When John Bodine’s wife, Ruby, is diagnosed with cancer and their medical insurance won’t cover the drug she needs to save her life, John does what you or I probably wouldn’t do. He steals someone else’s identity and files a fraudulent claim with another insurance company. This isn’t as far-fetched as it sounds. Palmer establishes that John operates an online computer game and that he sifts through his subscriber files to find a suitable identity to borrow for a while. But he doesn’t count on the unwitting identity donor finding out, tracking him down, and threatening to kill people unless John plays along with his sick, twisted game, in which John is required to do increasingly illegal things. Someone like Gregg Hurwitz or Linwood Barclay would have hit this one out of the park, but as it stands, the book is more like a ground-rule double—solid contact but not quite enough oomph to reach the fence. Helping hold it back is John’s plan to extricate his wife from one of his tormenter’s games, which, frankly, is so “oh give me a break!” implausible that it almost deserves to fail miserably. There is one pretty nifty plot twist about three-quarters of the way into the book, but by then we’re starting to grow tired of John and Ruby and their plight—they are committing major insurance fraud, after all—and by the tormenter’s increasingly unbelievable cat-and-mouse game. Definitely weaker than the author’s excellent debut, Delirious (2011), and about on par with its weaker follow-up, Helpless (2012). --David Pitt
<DIV>"In Stolen, Daniel Palmer updates a classic premise, the ordinary man thrust into an extraordinary situation, and the result is a twisting, suspenseful chiller of a book." --William Landay, New York Times bestselling author of Defending Jacob
Hanging from a mountain cliff with two other climbers, John must make a gut-wrenching decision: which man should he cut loose in order to save John and one other. John's action gives us a preview of his personality and capabilities, as the theme of "what would you do to save yourself?" plays throughout the rest of this suspenseful thriller. John and Ruby are young, in love, and on their way to success when Ruby is diagnosed with cancer. After finding out their insurance will not cover the lifesaving medicine she needs, John uses his technology skills to steal an identity and file a false claim. But the couple are pulled into a horrible cat-and-mouse game when the identity theft victim threatens to kill people close to them if John and Ruby refuse to play a game called Criminal.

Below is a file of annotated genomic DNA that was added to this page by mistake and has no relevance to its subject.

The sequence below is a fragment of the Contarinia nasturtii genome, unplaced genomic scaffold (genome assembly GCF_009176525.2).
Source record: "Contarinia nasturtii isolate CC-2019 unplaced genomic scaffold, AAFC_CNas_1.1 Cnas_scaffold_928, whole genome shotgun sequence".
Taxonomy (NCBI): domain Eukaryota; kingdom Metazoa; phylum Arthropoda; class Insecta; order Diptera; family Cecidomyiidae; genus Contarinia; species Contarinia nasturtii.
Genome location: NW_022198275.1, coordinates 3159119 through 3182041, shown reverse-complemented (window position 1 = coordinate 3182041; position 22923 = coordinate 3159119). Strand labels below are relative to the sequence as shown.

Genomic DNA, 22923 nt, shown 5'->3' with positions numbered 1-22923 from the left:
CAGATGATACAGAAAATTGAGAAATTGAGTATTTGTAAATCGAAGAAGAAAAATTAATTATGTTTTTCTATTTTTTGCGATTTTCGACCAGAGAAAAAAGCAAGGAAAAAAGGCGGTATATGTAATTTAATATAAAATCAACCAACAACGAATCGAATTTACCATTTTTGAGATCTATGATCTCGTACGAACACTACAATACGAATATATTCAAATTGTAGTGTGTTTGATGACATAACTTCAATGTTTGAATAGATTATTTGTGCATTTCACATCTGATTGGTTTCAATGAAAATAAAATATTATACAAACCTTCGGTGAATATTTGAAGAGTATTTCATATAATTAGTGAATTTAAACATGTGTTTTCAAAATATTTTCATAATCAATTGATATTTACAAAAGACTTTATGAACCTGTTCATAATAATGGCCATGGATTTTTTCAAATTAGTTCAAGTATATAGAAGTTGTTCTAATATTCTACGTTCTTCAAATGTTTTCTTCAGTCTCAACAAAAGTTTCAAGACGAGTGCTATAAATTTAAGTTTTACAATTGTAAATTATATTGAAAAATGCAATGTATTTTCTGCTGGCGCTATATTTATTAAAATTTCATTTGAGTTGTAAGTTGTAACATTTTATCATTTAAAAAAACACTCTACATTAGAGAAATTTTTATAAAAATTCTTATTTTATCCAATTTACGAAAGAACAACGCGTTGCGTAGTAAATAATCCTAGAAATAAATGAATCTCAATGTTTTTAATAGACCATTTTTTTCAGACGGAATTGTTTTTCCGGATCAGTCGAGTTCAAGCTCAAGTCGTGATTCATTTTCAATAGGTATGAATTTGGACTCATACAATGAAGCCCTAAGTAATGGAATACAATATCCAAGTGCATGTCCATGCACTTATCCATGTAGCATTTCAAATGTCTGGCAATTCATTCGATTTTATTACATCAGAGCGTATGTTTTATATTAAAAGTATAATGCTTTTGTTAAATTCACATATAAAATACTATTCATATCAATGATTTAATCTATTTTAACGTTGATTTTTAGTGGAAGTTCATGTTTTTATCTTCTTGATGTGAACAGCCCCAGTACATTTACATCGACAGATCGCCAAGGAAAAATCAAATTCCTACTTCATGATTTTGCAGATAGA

Verdict Palmer's (Delirious; Helpless) whirlwind of a thriller takes readers into the mind of a psychopath as his victims go to extremes to come out alive. This well-written, well-paced nail-biter will please adrenaline fiction junkies. --Library Journal
In the prologue of Palmer's unrelentingly suspenseful thriller, John Bodine, an avid mountain climber from Boston, faces a horrific choice after an avalanche sweeps his two companions over a ridgeline in Tibet. To survive, John must cut one of the ropes that connect him to his friends, causing one of them to fall to his death. Years later, John learns that his insurance company won't pay for the expensive treatment his wife needs after being diagnosed with late-stage cancer. Desperate, he succeeds in stealing the identity of another man, Elliot Uretsky, who has the proper insurance. The problem is, Uretsky is a serial killer. Uretsky calls John and tells him he knows what John is doing and will turn him in unless John agrees to play "a game." John must commit ever-more-dangerous crimes, and when he balks, Uretsky kills someone close to him. Readers should note that Palmer (Helpless) sets a high bar for serial killer brutality. --Publishers Weekly